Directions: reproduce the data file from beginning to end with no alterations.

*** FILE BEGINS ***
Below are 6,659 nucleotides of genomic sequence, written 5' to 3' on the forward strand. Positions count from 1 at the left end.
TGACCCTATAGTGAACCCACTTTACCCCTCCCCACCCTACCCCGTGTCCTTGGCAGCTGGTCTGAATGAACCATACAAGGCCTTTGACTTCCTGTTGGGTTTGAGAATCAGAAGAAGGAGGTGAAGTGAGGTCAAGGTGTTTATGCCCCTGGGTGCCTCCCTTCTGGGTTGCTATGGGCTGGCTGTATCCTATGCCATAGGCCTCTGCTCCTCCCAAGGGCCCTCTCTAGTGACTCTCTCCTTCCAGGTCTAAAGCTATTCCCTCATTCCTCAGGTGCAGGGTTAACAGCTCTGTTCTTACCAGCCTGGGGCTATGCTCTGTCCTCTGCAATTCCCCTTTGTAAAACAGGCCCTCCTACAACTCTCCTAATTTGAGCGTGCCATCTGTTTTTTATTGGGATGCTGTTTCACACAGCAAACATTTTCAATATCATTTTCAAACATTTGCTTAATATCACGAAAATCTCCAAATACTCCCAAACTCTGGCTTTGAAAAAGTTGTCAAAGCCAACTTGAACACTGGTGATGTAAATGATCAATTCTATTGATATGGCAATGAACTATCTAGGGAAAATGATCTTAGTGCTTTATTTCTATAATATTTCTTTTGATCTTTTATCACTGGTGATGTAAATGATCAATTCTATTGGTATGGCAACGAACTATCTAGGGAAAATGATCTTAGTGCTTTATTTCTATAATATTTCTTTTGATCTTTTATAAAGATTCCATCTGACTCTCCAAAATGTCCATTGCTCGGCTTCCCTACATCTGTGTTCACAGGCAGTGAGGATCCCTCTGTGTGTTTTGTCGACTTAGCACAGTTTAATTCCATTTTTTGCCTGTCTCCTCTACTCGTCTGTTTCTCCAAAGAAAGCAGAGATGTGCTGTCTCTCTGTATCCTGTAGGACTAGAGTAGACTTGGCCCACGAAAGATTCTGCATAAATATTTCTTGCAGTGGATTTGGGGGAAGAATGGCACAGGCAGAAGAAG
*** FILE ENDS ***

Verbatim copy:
Below are 6,659 nucleotides of genomic sequence, written 5' to 3' on the forward strand. Positions count from 1 at the left end.
TGACCCTATAGTGAACCCACTTTACCCCTCCCCACCCTACCCCGTGTCCTTGGCAGCTGGTCTGAATGAACCATACAAGGCCTTTGACTTCCTGTTGGGTTTGAGAATCAGAAGAAGGAGGTGAAGTGAGGTCAAGGTGTTTATGCCCCTGGGTGCCTCCCTTCTGGGTTGCTATGGGCTGGCTGTATCCTATGCCATAGGCCTCTGCTCCTCCCAAGGGCCCTCTCTAGTGACTCTCTCCTTCCAGGTCTAAAGCTATTCCCTCATTCCTCAGGTGCAGGGTTAACAGCTCTGTTCTTACCAGCCTGGGGCTATGCTCTGTCCTCTGCAATTCCCCTTTGTAAAACAGGCCCTCCTACAACTCTCCTAATTTGAGCGTGCCATCTGTTTTTTATTGGGATGCTGTTTCACACAGCAAACATTTTCAATATCATTTTCAAACATTTGCTTAATATCACGAAAATCTCCAAATACTCCCAAACTCTGGCTTTGAAAAAGTTGTCAAAGCCAACTTGAACACTGGTGATGTAAATGATCAATTCTATTGATATGGCAATGAACTATCTAGGGAAAATGATCTTAGTGCTTTATTTCTATAATATTTCTTTTGATCTTTTATCACTGGTGATGTAAATGATCAATTCTATTGGTATGGCAACGAACTATCTAGGGAAAATGATCTTAGTGCTTTATTTCTATAATATTTCTTTTGATCTTTTATAAAGATTCCATCTGACTCTCCAAAATGTCCATTGCTCGGCTTCCCTACATCTGTGTTCACAGGCAGTGAGGATCCCTCTGTGTGTTTTGTCGACTTAGCACAGTTTAATTCCATTTTTTGCCTGTCTCCTCTACTCGTCTGTTTCTCCAAAGAAAGCAGAGATGTGCTGTCTCTCTGTATCCTGTAGGACTAGAGTAGACTTGGCCCACGAAAGATTCTGCATAAATATTTCTTGCAGTGGATTTGGGGGAAGAATGGCACAGGCAGAAGAAG